Level 12
Grade Level 1.4

Illustrations provided by
LeapFrog Phonics Toys

New to our Online Books?  Then please read below,
otherwise, click picture above to begin the story.

Important strategies that must be used by the adult when reading with the child:

1)  Use your mouse to serve as an excellent pointer
to guide the child's eyes to the appropriate area.

2) Understand that there are two main errors a child can make when reading the book words.

A)  Says the word incorrectly (hop instead of hot)

B)  Doesn't even attempt the word ("I don't know what the word is....")

If your student did say a word but said it incorrectly ("hop" instead of "hot")
please - do not tell them the correct word immediately.
The key is to make them look at where they made the error:

If they said "hop" instead of "hot" you would then ask the child -
What sound does this letter make - and use your mouse pointer to point
at the letter "t" in the word "hot."  The child will say "tuh" at which point you would ask -
then if "t" says "tuh" what is this word again? (Pointing at the word "hot").
9 times out of 10 the child will now say the word correctly.

In "Whole Language" reading programs teachers are told at this point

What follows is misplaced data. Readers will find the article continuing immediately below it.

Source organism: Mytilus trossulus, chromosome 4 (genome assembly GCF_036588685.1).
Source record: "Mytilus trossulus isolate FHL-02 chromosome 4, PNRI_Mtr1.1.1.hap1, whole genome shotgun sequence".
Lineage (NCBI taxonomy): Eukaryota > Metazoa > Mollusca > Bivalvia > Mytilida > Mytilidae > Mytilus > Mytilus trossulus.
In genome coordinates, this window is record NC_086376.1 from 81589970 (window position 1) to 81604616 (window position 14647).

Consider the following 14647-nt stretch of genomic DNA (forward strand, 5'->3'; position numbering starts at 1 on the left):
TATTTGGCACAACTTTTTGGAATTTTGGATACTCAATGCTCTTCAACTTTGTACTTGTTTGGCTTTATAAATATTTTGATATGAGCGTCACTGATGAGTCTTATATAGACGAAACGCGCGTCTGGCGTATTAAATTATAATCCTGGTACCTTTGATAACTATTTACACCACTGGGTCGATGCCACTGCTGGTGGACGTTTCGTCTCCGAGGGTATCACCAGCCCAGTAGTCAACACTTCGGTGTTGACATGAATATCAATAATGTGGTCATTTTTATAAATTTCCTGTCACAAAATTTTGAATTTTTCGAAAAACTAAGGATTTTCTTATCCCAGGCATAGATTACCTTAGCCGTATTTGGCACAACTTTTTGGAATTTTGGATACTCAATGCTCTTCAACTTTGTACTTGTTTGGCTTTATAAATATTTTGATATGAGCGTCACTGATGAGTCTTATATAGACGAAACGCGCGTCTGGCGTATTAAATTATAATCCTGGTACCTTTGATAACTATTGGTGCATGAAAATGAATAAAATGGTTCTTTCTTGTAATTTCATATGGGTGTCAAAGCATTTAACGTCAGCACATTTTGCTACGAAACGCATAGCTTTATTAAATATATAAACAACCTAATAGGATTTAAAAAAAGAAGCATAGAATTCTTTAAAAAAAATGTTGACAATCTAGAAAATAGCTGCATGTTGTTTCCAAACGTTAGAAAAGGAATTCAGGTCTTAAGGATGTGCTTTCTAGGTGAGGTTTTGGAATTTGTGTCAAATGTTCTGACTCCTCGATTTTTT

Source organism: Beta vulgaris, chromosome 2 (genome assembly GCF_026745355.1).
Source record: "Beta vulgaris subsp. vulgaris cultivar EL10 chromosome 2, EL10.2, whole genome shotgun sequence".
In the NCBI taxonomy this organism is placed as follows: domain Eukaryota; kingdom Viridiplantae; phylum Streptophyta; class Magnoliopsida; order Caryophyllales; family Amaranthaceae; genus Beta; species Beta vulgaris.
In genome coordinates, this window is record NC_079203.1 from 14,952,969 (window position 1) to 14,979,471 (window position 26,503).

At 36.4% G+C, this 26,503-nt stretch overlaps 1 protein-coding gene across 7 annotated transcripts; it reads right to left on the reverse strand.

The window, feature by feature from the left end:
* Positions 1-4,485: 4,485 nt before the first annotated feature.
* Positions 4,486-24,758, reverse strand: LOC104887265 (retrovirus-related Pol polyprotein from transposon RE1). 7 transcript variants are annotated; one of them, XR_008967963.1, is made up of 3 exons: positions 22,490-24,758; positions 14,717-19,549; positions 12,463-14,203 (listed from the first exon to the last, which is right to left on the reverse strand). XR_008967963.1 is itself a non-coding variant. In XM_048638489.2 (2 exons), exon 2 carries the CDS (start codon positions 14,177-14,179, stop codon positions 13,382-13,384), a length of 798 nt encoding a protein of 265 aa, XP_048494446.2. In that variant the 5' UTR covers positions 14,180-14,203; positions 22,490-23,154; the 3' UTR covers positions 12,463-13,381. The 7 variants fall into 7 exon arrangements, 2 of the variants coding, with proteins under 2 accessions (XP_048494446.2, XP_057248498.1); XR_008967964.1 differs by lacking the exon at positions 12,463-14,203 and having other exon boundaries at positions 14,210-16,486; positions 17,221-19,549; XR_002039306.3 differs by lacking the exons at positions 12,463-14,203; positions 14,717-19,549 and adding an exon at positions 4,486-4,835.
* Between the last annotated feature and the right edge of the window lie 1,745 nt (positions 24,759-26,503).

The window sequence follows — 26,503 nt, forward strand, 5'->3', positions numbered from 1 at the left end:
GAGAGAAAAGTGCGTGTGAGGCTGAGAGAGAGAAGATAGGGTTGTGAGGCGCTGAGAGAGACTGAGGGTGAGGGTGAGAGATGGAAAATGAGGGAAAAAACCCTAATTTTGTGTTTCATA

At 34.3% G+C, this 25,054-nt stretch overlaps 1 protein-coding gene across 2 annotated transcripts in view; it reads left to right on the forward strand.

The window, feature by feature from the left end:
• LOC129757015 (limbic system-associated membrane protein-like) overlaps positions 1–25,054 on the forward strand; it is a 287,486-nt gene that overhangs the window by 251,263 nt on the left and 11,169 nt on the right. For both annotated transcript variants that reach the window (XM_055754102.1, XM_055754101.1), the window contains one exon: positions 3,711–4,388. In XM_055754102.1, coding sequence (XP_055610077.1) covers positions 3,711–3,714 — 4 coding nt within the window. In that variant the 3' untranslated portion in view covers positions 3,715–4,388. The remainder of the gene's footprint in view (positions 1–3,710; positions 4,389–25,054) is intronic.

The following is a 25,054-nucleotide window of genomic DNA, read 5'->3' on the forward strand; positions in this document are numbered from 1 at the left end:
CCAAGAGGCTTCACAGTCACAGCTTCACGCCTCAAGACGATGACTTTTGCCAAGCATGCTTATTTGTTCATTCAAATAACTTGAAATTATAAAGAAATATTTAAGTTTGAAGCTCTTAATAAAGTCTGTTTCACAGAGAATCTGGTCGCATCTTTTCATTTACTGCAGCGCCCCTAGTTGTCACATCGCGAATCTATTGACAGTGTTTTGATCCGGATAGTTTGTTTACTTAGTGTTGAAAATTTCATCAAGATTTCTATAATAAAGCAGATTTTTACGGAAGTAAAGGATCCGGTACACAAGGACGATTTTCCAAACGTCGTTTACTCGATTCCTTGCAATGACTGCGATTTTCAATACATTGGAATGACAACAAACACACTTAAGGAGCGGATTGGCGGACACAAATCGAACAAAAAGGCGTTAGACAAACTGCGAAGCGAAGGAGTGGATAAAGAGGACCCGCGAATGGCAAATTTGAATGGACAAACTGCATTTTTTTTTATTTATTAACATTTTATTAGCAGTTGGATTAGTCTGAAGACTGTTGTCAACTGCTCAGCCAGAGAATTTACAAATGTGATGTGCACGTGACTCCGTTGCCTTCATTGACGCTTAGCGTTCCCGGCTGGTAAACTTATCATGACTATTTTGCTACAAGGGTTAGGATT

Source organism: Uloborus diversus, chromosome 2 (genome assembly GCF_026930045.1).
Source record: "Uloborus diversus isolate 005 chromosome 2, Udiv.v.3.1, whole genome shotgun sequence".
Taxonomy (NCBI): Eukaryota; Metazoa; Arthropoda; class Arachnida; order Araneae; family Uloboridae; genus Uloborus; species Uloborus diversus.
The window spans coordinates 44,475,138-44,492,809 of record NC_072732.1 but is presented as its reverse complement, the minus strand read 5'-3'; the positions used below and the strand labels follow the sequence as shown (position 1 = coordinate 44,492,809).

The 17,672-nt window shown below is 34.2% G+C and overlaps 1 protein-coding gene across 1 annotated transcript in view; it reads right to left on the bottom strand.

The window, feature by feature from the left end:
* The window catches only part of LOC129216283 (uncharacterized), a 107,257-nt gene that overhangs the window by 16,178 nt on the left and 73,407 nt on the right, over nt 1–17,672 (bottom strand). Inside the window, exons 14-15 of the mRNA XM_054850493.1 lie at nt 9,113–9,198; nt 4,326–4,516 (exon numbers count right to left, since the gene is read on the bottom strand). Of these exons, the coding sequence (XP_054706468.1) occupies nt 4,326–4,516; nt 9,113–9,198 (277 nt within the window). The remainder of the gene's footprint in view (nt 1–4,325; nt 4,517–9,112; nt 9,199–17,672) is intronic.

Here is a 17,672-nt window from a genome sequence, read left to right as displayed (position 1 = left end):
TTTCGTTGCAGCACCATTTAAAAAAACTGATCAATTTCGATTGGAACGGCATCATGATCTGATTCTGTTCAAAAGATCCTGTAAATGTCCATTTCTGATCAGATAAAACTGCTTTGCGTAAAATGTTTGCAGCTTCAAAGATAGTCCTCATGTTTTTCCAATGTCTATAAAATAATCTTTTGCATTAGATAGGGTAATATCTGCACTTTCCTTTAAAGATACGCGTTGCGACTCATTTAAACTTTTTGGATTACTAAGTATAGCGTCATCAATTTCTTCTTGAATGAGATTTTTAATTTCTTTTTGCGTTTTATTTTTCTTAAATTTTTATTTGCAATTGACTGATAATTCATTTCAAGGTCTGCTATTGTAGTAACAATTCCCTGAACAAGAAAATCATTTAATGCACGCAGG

not to even mention phonics clues, but rather, to ask the child to
look at the picture for clues or to ask the child to analyze their
sentence to see if it makes sense.  Although this type of whole language
approach may have its place with higher functioning readers, it will cause
serious frustration and delays in progress for the majority of Grade 1 children. 

Now what about if the child says he/she doesn't know the word and
won't guess at it.

Do the "Stop at the Vowel Sound" strategy.

A) Ask the child to say the sound of the color letters only (which is the vowel sound) 
B)  Then, have them make the sound of all the letters blended together up to the color letters
C)  Then attempt to say the entire word

Try this a couple times and if the child is still unable to say the word correctly then

For example, if the actual word is "will"

Then say to the child - "Is this the word will or win?

If the child has difficulty with one of the words that does not have a colored vowel sound -
such as our "Words of the Day" words, you can also use this same
"Recognition Memory" Trick and give 2 choices for the word.

By giving the child 2 choices it makes it easier for the child to analyze
the sounds and make the proper guess.

One last point.  Some sentences in the following online story may sound somewhat awkward.
This is because the story was written using a very limited vocabulary
to minimize frustration.   Also, we've repeated some difficult words many times over
to provide the increased repetition and exposure needed to achieve memorization.
So, when some of the sentences sound a bit unusual when reading,
please don't be too critical and remember the underlying reason. 

Thank you - Richard Pressinger (tampareads.com)

OK - Let's Get Reading